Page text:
When Siri Hustvedt published her novel, The Summer Without Men – ‘I took the most boring soap opera theme of a woman being left by her husband and turned it into what I think is a pretty lively bit of business’ – people asked her whether her own marriage was on the rocks. ‘My jaw drops!’ she laughs, as we sit in the velvety comfort of a London hotel lobby. ‘Why should I be surprised anymore? But I still am.’
With half a dozen fine novels under her belt, including What I Loved, an object of readerly devotion, and The Blazing World, and a pedigree as an art critic and philosophical thinker, one might hope she’d got past all that. She agrees. ‘You sometimes think, what exactly do you have to do, as a woman, to show that you are a pretty well read, thoughtful human being. I mean, what else do they need?’
An hour over coffee would be a pretty good start. A conversation with Hustvedt is an exhilaration: a zesty spritzer for the intellect that leaves one stimulated, cheered, furious at the inequalities of power and privilege that she has so deftly explored.
For a start, there’s her sheer range: we meet because she’s in Britain to attend a neurology conference in Cambridge that is focusing on paediatric conversion disorders in children – manifestations of paralysis, deafness or blindness, for example, that have no neurological explanations. She has been invited because of her book The Shaking Woman, whose subtitle, A History of My Nerves, suggests a personal memoir but which is also an expansive and thought-provoking examination of the mind/body problem. She reprises that work – and much besides – in her book of essays, A Woman Looking At Men Looking At Women.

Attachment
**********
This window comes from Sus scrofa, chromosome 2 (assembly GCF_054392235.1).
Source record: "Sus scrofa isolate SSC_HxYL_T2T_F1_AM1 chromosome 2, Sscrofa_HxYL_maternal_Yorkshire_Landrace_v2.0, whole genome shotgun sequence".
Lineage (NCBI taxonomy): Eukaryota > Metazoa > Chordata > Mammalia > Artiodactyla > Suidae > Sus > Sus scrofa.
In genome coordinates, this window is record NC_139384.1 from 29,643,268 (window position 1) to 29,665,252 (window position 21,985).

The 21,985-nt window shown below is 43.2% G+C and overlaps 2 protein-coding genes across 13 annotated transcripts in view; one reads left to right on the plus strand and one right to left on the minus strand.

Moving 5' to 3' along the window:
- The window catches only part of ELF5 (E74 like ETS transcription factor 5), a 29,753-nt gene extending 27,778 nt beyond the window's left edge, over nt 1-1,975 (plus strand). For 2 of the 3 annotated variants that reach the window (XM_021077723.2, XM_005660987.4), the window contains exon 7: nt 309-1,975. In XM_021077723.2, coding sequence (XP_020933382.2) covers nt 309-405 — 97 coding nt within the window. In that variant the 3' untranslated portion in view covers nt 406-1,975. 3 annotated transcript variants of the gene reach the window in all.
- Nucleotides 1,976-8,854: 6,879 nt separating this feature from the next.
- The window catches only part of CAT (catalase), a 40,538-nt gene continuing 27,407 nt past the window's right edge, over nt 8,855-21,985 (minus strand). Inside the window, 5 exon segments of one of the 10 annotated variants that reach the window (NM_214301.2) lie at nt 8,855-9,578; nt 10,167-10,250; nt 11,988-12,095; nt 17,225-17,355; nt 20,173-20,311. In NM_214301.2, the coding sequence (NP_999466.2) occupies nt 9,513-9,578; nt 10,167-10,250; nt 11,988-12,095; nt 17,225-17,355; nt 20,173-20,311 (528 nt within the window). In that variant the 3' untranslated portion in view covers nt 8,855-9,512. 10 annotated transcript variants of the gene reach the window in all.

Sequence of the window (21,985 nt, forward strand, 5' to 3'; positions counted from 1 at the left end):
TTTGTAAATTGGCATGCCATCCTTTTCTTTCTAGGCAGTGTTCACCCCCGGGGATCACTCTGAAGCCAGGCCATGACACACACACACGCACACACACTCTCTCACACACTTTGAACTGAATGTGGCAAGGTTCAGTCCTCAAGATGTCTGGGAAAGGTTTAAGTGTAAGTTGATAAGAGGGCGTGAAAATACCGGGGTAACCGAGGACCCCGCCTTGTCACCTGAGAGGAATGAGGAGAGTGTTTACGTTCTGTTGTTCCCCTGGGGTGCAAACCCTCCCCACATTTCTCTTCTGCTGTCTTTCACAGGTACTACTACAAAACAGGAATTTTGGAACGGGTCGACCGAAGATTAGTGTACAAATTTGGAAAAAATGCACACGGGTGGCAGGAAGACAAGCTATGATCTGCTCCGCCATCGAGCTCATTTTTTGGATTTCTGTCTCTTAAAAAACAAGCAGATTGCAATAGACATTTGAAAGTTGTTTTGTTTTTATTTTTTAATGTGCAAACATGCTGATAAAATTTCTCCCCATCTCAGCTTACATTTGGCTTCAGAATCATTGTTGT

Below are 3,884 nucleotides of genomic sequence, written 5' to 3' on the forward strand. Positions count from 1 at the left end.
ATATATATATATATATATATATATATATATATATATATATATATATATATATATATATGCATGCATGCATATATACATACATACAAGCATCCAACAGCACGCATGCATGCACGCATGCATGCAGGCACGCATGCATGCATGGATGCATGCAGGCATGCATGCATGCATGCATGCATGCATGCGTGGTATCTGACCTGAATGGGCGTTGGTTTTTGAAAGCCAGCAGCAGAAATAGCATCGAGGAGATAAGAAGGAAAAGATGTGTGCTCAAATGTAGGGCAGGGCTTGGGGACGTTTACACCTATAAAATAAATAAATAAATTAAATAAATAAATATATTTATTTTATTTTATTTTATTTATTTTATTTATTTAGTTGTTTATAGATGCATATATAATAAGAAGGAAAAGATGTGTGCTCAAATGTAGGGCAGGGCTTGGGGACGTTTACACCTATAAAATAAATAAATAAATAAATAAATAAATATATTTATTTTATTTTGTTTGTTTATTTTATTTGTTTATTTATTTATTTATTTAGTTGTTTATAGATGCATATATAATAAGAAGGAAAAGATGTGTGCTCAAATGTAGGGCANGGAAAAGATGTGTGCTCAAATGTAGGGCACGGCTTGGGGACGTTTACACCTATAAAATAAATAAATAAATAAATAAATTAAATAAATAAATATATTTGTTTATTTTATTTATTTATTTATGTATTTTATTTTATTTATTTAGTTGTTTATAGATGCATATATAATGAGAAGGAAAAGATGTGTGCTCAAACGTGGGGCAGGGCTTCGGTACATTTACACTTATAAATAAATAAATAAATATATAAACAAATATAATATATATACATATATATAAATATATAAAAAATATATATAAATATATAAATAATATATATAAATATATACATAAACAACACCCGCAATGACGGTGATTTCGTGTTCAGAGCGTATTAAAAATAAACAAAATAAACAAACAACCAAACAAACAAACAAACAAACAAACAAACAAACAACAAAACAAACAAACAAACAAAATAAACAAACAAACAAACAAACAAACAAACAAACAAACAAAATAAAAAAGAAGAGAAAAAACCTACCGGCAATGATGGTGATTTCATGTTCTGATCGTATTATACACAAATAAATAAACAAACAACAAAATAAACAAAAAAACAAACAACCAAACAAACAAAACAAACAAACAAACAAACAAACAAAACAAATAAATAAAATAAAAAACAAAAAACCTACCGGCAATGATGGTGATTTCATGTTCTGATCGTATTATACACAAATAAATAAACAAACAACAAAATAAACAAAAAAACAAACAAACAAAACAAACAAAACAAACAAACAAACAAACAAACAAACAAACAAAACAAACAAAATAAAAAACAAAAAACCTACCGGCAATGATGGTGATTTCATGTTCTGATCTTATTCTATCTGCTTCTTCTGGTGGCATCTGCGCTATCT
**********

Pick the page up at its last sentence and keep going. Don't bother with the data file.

You sometimes think, what exactly do you have to do, as a woman, to show that you are a pretty well read, thoughtful human being
So we begin by talking about Hustvedt the academic – she is currently lecturer in psychiatry at Weill Cornell Medical University, although she has more often relished the freedom afforded by lack of affiliation to a particular institution or discipline – but we move seamlessly into Hustvedt the novelist, the feminist, the philosopher, the political thinker. They are, to state the obvious, the same person. But a woman, as she points out, must constantly assert her right to be seen as multiple, complex, shifting.
‘Hierarchies are very profound, right?’ she says. ‘I’ve been thinking a lot about why is it that so many men have said to me, “I don’t read fiction but my wife does, will you sign the book to her?” And we know that more women read fiction than men. And we also know that men in general do not like to read fiction written by women. So why?
‘I think it’s about submission. The idea that reading is indeed an intimate business, and that the idea of submitting yourself to the authority of a voice that somewhere, behind those words on a page, there’s a woman’s body behind it, identified by the name on the outside of the book – that that is emasculating.’
Those particular requests, Hustvedt adds, are not ‘necessarily belligerent or cruel’, but they do reveal an implicit hostility; those men would not believe that all fiction ‘say, Homer, Shakespeare, Dante and Milton, are useless and should just be thrown out of the bus. They would agree that they’re important. But a woman’s work can be thrown out of the bus.’